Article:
That night while showering, I notice a minute spot of blood in my right ear. I am not game to go the the local doctor, so I take some antibiotics and stop diving. When I get home I visit the doctor who indicates that I have fluid behind the eardrum (which if it was perforated, is now repaired). After a week, the fluid is still there. I still feel full in the ear, I am still a little dizzy, have ringing in my ear and am still a bit deaf.

    I am given a double prescription of stronger antibiotics. About 18 days after the incident the fullness disappears, after 24 days my dizziness goes away and after 30 days my hearing returns to (almost) normal. However, the ringing still remains (as it does 18 years later in 2016).

    On the 32nd day I go to an ear, nose and throat specialist who confirms what I had already decided has happened. This is that I have suffered an implosion (my term) of the round window. This is between the middle ear and the inner ear. I still do not know why it happened and the doctor says that he really had no idea. He suspects that it must have been a minute tear, hence the delay in the onset of the fullness and dizziness. It probably just happened for no apparent reason, although some other incident earlier may have had some impact (I had a motor cycle accident some three months earlier).

    After some tests, he advises that my hearing is normal and that would indicate the round window was repairing itself. He sends me to have further tests which are not completed for some weeks. He indicates that it would be two to three months before I could dive again and he even added that if it was him, he would never dive again (typical non-diving doctor!).

    On the 36th day I go and had an ENG (electronystagmography and calorics) test. This is a fancy name for a balance test. Basically you are put in a darkened chamber, laying on your back. Electrodes are attached to your face on the side of the head next to each eye and one above your nose. You then watch a light which moves from side to side. The electrode measures the movement of your eyes as you follow the light. Since the relationship of eye movement to balance is known, they can measure your balance response to the following. Cold water is placed in one ear and within a minute or two, you are dizzy. The light is turned off and you are asked to keep your eyes focused on the same location. The device measures your eye movement which, hopefully, is quite dramatic. Within two or three minutes, the water warms up to blood temperature and the vertigo subsides. The same is repeated on the other ear.

    After these tests, I am informed that my balance is okay.

    On the 46th day I have a CAT scan. This focusses on my ears and shows nothing unusual. This same day I return to the specialist. He informs me that my ear appears to have repaired itself (since my hearing and balance is normal). He also says that the ear would possibly be okay with no further problems. However, he again says that if it was him, he would never dive again. He said that I could risk permanent hearing loss (partial or full), a repeat of the dizziness (possibly forever) and ringing in the ears (well, I still have this anyway).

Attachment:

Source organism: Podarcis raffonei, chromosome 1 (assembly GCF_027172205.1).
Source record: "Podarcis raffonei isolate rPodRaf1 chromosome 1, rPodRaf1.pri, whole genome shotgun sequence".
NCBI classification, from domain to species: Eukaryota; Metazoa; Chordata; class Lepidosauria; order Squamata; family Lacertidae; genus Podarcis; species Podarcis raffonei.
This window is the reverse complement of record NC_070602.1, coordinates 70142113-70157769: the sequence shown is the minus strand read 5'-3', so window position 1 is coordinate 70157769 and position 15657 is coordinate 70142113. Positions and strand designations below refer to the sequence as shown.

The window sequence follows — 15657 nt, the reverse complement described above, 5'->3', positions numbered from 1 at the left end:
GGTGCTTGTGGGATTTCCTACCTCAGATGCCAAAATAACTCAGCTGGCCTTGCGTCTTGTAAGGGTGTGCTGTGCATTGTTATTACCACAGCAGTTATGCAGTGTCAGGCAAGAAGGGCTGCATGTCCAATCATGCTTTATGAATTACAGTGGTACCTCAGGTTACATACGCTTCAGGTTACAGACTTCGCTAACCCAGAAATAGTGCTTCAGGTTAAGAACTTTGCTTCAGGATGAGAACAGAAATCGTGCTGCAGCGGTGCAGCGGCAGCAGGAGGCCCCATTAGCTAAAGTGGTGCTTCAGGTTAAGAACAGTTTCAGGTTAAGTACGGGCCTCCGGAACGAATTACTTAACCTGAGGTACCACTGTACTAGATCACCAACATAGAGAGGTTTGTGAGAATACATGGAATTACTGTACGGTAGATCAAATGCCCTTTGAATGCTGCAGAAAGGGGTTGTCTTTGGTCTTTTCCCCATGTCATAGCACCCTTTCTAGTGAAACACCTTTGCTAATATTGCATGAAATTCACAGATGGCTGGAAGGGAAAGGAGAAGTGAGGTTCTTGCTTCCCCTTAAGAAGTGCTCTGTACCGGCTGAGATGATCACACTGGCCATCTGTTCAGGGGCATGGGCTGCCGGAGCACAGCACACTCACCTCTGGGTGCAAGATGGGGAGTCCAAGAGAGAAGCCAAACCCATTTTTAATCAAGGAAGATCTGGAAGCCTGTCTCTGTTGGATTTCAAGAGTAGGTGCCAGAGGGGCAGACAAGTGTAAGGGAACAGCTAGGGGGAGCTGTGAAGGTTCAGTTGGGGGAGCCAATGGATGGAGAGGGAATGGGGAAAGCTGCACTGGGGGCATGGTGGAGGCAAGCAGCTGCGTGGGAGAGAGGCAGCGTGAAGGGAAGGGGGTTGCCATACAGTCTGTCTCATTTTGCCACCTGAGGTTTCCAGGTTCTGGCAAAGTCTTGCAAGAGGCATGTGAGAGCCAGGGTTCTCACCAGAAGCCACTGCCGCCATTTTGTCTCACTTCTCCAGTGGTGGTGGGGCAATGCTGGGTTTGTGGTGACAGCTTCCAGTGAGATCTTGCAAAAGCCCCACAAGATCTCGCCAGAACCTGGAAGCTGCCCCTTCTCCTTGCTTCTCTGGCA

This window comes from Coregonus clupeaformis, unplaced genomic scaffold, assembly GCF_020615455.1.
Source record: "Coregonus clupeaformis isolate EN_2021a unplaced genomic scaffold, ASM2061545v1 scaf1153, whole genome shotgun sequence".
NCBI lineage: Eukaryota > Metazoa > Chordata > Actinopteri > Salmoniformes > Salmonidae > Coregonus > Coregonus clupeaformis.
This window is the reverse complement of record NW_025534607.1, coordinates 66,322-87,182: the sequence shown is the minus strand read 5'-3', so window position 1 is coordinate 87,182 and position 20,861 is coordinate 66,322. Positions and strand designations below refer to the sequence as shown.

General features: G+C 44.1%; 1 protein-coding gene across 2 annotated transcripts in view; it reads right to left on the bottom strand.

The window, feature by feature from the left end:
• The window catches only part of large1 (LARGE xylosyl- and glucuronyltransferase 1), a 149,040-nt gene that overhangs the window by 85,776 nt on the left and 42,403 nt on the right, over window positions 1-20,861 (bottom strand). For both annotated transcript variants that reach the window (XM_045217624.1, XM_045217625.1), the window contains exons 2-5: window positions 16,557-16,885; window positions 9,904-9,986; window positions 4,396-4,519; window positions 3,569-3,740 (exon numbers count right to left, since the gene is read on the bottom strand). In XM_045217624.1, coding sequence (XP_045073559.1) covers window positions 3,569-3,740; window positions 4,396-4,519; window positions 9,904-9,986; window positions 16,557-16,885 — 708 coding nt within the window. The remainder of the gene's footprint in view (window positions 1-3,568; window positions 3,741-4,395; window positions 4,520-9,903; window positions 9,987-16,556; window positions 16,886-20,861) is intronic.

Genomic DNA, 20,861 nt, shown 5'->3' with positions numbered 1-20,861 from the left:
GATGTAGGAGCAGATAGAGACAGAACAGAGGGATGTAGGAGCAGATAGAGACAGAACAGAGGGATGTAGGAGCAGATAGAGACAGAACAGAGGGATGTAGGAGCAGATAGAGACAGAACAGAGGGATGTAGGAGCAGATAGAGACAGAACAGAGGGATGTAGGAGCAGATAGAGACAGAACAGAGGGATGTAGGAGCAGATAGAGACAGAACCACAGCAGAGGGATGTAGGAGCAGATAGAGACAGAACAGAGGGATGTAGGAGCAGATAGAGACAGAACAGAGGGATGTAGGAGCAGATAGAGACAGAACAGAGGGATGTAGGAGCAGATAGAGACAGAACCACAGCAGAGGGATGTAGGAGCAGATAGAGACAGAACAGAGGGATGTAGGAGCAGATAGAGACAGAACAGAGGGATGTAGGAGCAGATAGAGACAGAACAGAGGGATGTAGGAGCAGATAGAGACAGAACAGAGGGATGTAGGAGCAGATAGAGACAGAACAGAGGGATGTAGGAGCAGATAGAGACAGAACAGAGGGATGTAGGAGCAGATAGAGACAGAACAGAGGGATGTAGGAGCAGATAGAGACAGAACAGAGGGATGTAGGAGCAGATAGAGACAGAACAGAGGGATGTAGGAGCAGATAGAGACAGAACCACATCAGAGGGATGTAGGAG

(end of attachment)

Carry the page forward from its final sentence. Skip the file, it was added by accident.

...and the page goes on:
After considering everything, I decide that I will take the risk of partial or even full deafness in one ear rather than never dive again. Time will tell if my decision is right (and it has been so far).

    I dive again on the 78th day. I must say that I was very apprehensive, more than I have been for any other dive. Before the dive, I take a Sudafed to ensure that my ears are totally clear (I felt okay but this was a precaution I originally intended keeping up but I soon stopped this). I descend very slowly and once at the bottom (on the top of the reef at 12 metres), I check myself out. Everything is okay and I am very relaxed.

    I then travel to the edge of the reef and slowly drop to the sand at 18 metres. Again, no problems. During the dive I reach 22 metres and eventually end up back in 12 metres. As I consider that the ascent is probably where my problem occurred, I come up as slowly as possible to the five metre mark. Again, no problems. After the safety stop, I again ascend very slowly and get back on the boat.

    As you can imagine, the next 30 to 45 minutes are fairly tense as I wait to see if I would suffer symptoms similar to my previous dive. Remember, I had not suffered any noticeable problem on that dive. Anyway, I did not have any problem after the dive and during the dive I use even less air than normal, probably because I was taking it very easy.

    On the 83rd day I do another dive with similar results. As of 7 December 2016, I have now done almost 2,700 more dives, including hundreds over 40 metres and well over 500 over 30 metres. Apart from the ocassional slow clearing of my right ear, especially when descending after a slight ascent, I have not experienced any problems when diving (although I did get dizzy again one other time but I believe that was not related to this incident at all). I still have a slight ringing in my ear and have some deafness in that ear.

    Footnotes:

    In the few days leading up to this incident I had a couple of dizzy spells when lugging gear back to the dive accommodation from the dive operator's truck. These lasted at the most, one or two seconds. I put these down to the heat of the day and picking up equipment after bending over. It is now probable that each of these was a tiny amount of fluid leaking through the round window.

    Also, about four months before this happened to me, I was on a dive in country NSW with some friends when one of the divers had, what we thought, was a case of decompression sickness and who ended up being evacuated to Sydney by rescue helicopter. This person had, what I now realise were, similar symptoms to mine, although he was violently ill, probably because we were in a small boat in rough seas.

    He did not come good when recompressed and took a long time to get over the dizziness (months). Some time later (over 18 months), he had another such incident. Since then he had an operation to mend his round window. See the page on this incident.

    References:

  • Deeper into Diving by John Lippmann
  • Diving and Subaquatic Medicine (3rd Edition) by Carl Edmonds, Christopher Lowry and John Pennefather